Famous Reviews eBook

This eBook from the Gutenberg Project consists of approximately 678 pages of information about Famous Reviews.
among its precipices too darksome to be looked on by the eyes of memory; and to carry on an image borrowed from the analogy between the moral and physical world, the soul may turn away in sickness from the untroubled silence of a resplendent Lake, no less than from the haunted gloom of the thundering Cataract.  It is from such thoughts, and dreams, and reveries, as these, that all men feel how terrible it would be to live over again their agonies and their transports; that the happiest would fear to do so as much as the most miserable; and that to look back to our cradle seems scarcely less awful than to look forward to the grave.

But if this unwillingness to bring before our souls, in distinct array, the more solemn and important events of our lives, be a natural and perhaps a wise feeling, how much more averse must every reflecting man be to the ransacking of his inmost spirit for all its hidden emotions and passions, to the tearing away that shroud which oblivion may have kindly flung over his vices and his follies, or that fine and delicate veil which Christian humility draws over his virtues and acts of benevolence.  To scrutinize and dissect the character of others is an idle and unprofitable task; and the most skilful anatomist will often be forced to withhold his hand when he unexpectedly meets with something he does not understand—­some confirmation of the character of his patient which is not explicable on his theory of human nature.  To become operators on our own shrinking spirits is something worse; for by probing the wounds of the soul, what can ensue but callousness or irritability.  And it may be remarked, that those persons who have busied themselves most with inquiries into the causes, and motives, and impulses of their actions, have exhibited, in their conduct, the most lamentable contrast to their theory, and have seemed blinder in their knowledge than others in their ignorance.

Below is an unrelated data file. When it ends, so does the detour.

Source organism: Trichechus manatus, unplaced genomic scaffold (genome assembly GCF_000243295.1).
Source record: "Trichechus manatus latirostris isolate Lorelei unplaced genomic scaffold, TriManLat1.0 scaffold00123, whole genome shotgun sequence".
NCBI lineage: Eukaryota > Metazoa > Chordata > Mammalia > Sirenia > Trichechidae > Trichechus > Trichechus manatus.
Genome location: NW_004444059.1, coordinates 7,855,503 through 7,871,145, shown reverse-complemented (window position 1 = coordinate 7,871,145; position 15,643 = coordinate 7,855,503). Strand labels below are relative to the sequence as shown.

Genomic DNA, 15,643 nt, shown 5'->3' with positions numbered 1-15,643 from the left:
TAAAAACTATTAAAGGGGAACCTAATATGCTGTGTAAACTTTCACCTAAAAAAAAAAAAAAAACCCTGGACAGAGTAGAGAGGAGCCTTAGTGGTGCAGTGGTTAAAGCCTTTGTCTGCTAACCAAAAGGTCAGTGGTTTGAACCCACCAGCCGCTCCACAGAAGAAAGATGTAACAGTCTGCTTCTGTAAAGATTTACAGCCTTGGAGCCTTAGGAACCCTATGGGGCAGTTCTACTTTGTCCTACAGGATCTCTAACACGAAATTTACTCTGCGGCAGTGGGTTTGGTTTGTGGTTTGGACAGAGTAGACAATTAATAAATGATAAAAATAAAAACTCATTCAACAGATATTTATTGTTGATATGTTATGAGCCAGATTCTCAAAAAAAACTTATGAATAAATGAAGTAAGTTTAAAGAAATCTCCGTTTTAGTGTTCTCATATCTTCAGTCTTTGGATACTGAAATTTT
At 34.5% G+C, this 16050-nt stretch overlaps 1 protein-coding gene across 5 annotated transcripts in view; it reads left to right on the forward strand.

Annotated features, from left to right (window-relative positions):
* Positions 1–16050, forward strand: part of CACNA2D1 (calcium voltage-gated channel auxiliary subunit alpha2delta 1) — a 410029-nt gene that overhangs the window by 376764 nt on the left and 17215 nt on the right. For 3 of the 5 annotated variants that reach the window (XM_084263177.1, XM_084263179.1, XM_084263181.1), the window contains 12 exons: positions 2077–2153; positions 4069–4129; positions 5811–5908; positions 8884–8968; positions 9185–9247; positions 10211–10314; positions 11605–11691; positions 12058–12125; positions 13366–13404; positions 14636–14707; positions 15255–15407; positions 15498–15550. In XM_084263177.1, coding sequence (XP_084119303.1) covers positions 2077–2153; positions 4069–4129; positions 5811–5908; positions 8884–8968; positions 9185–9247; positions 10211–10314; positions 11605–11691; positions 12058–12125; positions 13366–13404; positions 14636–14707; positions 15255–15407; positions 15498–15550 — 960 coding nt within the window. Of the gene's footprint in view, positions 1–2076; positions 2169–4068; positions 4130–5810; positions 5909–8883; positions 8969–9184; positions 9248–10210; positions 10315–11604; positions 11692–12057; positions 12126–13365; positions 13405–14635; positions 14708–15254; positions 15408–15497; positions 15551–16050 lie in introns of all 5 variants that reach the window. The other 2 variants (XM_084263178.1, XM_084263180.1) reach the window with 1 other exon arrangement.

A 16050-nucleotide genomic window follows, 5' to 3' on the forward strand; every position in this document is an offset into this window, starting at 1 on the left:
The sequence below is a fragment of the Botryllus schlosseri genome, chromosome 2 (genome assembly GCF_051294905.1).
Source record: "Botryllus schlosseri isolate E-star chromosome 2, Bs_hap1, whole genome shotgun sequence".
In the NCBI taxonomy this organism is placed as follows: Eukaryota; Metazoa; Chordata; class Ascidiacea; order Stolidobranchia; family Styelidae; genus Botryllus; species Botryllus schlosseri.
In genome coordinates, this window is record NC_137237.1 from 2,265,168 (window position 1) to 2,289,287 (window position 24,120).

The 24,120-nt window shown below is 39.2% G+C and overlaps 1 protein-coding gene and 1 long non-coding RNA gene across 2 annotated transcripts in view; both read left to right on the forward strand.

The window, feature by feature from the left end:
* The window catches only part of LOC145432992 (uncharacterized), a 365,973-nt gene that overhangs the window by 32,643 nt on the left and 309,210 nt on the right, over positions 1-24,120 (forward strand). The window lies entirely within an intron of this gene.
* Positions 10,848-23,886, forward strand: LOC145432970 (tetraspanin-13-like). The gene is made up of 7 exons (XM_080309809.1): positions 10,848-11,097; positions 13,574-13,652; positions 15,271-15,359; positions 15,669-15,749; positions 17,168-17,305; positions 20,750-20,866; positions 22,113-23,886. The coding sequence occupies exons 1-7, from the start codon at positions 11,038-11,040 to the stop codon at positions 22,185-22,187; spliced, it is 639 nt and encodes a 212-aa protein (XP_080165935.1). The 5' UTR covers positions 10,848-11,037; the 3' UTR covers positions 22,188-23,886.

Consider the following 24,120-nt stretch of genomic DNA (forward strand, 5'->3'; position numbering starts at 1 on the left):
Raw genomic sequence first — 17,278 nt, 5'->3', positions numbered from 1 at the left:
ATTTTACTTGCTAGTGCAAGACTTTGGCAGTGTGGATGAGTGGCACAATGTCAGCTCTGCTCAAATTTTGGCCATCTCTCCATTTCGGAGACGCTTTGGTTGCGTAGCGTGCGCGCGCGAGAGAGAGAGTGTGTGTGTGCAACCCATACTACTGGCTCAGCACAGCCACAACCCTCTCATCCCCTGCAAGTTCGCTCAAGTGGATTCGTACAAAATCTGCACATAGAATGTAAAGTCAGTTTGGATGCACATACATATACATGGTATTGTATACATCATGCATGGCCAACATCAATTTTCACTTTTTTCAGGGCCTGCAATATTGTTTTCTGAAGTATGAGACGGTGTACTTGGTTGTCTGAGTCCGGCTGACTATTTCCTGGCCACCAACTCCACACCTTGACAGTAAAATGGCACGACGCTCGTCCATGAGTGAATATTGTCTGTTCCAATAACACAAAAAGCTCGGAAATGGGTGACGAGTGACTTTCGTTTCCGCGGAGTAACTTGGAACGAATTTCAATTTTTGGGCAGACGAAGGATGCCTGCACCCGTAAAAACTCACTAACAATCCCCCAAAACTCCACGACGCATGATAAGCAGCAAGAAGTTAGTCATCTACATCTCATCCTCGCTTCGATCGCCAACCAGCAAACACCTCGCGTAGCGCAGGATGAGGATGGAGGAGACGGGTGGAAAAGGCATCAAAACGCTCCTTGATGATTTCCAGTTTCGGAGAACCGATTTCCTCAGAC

It will not be supposed that any thing we have now said in any way bears against the most important duty of self-examination.  Many causes there are existing, both in the best and the worst parts of our nature, which must render nugatory and deceitful any continued diary of what passes through the human soul; and no such confessions could, we humbly conceive, be of use either to ourselves or to the world.  But there are hours of solemn inquiry in which the soul reposes on itself; the true confessional is not the bar of the public, but it is the altar of religion; there is a Being before whom we may humble ourselves without being debased; and there are feelings for which human language has no expression, and which, in the silence of solitude and of nature, are known only unto the Eternal.

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